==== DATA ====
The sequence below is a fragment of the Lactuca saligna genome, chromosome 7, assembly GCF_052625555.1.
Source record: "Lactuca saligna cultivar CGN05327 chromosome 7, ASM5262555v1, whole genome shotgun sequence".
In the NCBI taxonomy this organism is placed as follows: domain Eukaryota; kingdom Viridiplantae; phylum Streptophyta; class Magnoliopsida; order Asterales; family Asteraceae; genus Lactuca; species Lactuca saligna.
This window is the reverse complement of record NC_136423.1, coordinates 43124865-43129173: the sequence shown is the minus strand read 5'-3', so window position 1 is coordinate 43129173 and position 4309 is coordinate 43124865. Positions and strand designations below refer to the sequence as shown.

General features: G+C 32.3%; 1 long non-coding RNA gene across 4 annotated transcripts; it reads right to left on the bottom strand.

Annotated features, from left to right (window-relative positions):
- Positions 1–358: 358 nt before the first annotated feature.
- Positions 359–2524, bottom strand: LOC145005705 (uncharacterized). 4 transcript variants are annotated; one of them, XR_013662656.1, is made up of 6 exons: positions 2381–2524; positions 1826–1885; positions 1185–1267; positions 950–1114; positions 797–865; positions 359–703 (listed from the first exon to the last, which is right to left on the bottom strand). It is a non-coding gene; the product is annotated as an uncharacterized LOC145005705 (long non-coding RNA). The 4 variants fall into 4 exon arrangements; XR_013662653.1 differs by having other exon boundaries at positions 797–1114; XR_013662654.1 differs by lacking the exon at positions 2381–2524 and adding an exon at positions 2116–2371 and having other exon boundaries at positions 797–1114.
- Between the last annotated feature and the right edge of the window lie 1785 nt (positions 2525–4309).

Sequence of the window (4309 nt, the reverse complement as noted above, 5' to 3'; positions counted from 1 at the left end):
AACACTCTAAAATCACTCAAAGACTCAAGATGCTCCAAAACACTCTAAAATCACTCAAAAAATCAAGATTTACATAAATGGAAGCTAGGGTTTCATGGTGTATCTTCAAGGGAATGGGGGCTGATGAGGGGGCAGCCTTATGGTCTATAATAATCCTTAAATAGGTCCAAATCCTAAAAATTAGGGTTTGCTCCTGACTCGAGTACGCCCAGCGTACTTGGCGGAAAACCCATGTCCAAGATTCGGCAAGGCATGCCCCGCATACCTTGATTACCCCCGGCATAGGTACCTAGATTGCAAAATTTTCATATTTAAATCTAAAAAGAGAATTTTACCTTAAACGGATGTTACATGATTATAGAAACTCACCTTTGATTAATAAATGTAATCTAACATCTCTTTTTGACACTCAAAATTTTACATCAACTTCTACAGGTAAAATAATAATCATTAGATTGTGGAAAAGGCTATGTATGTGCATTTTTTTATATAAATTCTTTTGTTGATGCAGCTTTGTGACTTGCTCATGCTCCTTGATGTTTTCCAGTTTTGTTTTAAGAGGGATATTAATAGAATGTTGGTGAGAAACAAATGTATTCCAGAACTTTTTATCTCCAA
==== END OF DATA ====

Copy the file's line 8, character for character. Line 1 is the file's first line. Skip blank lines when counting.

- Positions 359–2524, bottom strand: LOC145005705 (uncharacterized). 4 transcript variants are annotated; one of them, XR_013662656.1, is made up of 6 exons: positions 2381–2524; positions 1826–1885; positions 1185–1267; positions 950–1114; positions 797–865; positions 359–703 (listed from the first exon to the last, which is right to left on the bottom strand). It is a non-coding gene; the product is annotated as an uncharacterized LOC145005705 (long non-coding RNA). The 4 variants fall into 4 exon arrangements; XR_013662653.1 differs by having other exon boundaries at positions 797–1114; XR_013662654.1 differs by lacking the exon at positions 2381–2524 and adding an exon at positions 2116–2371 and having other exon boundaries at positions 797–1114.